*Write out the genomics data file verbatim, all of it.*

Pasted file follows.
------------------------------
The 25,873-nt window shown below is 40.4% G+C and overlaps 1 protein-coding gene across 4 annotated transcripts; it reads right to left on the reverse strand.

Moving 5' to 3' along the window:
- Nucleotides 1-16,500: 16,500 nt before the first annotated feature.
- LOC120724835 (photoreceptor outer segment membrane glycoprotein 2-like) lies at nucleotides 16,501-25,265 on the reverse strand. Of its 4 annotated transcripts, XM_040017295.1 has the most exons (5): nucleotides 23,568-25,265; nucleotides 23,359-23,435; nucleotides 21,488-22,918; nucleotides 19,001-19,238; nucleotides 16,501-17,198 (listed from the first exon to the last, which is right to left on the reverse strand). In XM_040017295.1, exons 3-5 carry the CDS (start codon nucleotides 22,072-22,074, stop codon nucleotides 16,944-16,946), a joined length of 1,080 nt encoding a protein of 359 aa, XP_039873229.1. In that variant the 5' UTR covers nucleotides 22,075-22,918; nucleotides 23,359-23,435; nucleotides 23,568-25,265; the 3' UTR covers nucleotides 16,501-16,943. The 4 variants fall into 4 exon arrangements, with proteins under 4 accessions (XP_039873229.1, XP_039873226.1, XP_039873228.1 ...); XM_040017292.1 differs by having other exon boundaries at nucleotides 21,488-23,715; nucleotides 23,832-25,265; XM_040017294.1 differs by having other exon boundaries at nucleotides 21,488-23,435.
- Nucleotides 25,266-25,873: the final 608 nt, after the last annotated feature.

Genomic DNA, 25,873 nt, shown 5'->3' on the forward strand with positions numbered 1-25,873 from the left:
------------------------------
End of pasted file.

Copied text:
The 25,873-nt window shown below is 40.4% G+C and overlaps 1 protein-coding gene across 4 annotated transcripts; it reads right to left on the reverse strand.

Moving 5' to 3' along the window:
- Nucleotides 1-16,500: 16,500 nt before the first annotated feature.
- LOC120724835 (photoreceptor outer segment membrane glycoprotein 2-like) lies at nucleotides 16,501-25,265 on the reverse strand. Of its 4 annotated transcripts, XM_040017295.1 has the most exons (5): nucleotides 23,568-25,265; nucleotides 23,359-23,435; nucleotides 21,488-22,918; nucleotides 19,001-19,238; nucleotides 16,501-17,198 (listed from the first exon to the last, which is right to left on the reverse strand). In XM_040017295.1, exons 3-5 carry the CDS (start codon nucleotides 22,072-22,074, stop codon nucleotides 16,944-16,946), a joined length of 1,080 nt encoding a protein of 359 aa, XP_039873229.1. In that variant the 5' UTR covers nucleotides 22,075-22,918; nucleotides 23,359-23,435; nucleotides 23,568-25,265; the 3' UTR covers nucleotides 16,501-16,943. The 4 variants fall into 4 exon arrangements, with proteins under 4 accessions (XP_039873229.1, XP_039873226.1, XP_039873228.1 ...); XM_040017292.1 differs by having other exon boundaries at nucleotides 21,488-23,715; nucleotides 23,832-25,265; XM_040017294.1 differs by having other exon boundaries at nucleotides 21,488-23,435.
- Nucleotides 25,266-25,873: the final 608 nt, after the last annotated feature.

Genomic DNA, 25,873 nt, shown 5'->3' on the forward strand with positions numbered 1-25,873 from the left: